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Defining Osteoporosis

The standard World Health organization (WHO) definition is that osteoporosis is “a skeletal disorder
characterized by compromised bone strength predisposing a person to an increased risk of fracture,”
which is certainly a mouthful, if not a particularly enlightening one. Osteoporosis is the most common
bone disease by far, but it’s a disease many people don’t understand. 05_576216 ch01.qxd 5/26/05 6:16
PM Page 9 Most people think of osteoporosis only in terms of bone fractures or loss of height, but
osteoporosis is far more complicated. You’d probably understand osteoporosis most clearly if you could
see a bone specimen affected by osteoporosis under the microscope, but you’re not likely to ever be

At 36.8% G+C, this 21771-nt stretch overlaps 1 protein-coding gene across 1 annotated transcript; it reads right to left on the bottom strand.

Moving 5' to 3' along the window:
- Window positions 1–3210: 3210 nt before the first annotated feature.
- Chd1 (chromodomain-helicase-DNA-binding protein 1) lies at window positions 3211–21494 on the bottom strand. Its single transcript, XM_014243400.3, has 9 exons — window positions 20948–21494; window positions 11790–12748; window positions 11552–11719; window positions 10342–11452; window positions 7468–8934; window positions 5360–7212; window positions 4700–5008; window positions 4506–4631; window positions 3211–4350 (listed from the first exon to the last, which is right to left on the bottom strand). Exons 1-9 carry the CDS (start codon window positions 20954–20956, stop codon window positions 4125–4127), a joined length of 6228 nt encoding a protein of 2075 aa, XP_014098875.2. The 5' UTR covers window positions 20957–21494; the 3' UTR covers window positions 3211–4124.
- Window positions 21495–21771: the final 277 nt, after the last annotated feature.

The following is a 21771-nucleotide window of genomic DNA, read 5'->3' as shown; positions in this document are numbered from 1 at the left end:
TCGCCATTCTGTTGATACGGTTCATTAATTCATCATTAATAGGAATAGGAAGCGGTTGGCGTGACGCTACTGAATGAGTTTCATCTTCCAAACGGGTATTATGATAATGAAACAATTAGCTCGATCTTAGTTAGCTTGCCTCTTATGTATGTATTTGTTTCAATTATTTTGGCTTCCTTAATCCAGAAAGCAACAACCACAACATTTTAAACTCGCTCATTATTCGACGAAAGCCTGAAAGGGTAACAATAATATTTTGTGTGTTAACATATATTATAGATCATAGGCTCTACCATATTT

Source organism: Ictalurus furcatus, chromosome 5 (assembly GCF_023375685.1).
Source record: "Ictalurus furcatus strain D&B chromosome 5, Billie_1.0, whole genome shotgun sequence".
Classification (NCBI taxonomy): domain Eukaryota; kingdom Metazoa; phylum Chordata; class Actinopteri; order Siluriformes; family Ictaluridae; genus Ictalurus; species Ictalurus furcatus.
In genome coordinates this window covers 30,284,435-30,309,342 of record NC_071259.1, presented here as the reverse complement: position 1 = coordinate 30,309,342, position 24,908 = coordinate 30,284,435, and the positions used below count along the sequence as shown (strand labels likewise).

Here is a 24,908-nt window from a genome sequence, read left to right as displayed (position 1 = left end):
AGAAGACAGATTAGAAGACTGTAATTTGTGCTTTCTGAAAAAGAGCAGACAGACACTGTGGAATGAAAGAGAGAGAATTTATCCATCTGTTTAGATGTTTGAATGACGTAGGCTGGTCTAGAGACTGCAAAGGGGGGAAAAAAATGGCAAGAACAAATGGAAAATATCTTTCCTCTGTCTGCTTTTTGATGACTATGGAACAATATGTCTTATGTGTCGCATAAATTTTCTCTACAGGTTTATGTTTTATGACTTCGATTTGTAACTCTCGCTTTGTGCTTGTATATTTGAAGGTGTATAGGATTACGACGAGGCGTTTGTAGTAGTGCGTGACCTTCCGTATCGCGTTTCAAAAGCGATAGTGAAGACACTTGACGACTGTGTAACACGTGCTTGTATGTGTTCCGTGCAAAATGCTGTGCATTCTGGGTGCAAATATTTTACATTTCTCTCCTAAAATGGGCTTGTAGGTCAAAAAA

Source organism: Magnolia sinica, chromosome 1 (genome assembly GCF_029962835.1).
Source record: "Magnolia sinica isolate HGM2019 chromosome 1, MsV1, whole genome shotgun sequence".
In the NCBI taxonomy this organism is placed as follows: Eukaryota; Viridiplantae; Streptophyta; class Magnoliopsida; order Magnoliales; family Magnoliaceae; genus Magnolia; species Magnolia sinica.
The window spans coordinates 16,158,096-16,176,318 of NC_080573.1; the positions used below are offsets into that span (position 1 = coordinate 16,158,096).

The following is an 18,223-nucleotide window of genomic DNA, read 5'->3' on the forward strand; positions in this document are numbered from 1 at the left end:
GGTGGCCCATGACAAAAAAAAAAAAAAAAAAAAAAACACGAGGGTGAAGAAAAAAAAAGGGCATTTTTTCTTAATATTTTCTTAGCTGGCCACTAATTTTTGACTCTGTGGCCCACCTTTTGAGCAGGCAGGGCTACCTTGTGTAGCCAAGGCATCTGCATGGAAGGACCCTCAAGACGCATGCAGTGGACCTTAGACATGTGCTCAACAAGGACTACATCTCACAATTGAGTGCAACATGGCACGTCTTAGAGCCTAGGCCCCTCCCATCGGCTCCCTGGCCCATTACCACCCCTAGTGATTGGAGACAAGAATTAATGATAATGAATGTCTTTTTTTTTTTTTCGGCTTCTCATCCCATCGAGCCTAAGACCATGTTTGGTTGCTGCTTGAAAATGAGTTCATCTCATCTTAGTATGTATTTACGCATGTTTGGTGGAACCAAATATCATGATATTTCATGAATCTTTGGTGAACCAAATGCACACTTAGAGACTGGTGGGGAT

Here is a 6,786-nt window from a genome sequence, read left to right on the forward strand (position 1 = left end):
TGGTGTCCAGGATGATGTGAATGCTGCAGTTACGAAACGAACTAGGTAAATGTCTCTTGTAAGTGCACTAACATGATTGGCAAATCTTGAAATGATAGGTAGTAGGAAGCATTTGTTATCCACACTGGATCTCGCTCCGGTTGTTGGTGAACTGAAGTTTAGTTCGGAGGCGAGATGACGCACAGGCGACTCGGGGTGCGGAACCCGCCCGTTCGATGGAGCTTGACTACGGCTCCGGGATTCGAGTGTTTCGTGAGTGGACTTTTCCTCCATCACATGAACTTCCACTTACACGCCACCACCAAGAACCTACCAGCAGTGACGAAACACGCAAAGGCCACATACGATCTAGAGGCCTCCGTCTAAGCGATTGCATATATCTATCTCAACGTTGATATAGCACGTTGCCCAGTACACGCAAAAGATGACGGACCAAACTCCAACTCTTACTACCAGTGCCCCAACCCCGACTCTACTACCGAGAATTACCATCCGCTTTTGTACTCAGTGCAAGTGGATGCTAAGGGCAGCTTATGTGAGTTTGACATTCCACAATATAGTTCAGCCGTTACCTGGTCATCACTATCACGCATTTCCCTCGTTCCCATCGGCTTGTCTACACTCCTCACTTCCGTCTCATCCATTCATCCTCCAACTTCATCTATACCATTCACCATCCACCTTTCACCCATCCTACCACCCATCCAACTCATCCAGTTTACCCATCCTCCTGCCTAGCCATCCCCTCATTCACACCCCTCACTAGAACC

privy to a bone biopsy. Doctors don’t usually perform bone biopsies in their patients to diagnosis
osteoporosis, although pathological examination of bone is still the gold standard in diagnosing
osteoporosis. Normal bone has a network of strong plates and bands. In osteoporosis the bands become
thinner and weakened, and worse yet there are tiny breaks in the plates and bands.

Another way to define osteoporosis is that osteoporosis is present if bone mineral testing value is more
than 2.5 standard deviations below the average adult, even if there’s no history of fractures.

To emphasize just how common the problem of osteoporosis is, a recent report from the Surgeon
General’s office stated that by the year 2020, half of all Americans older than age 50 will be at risk for
fractures from osteoporosis. Of women now age 50 or older, 40 percent will suffer a fracture of the hip,
wrist, or spine at some point in their lives.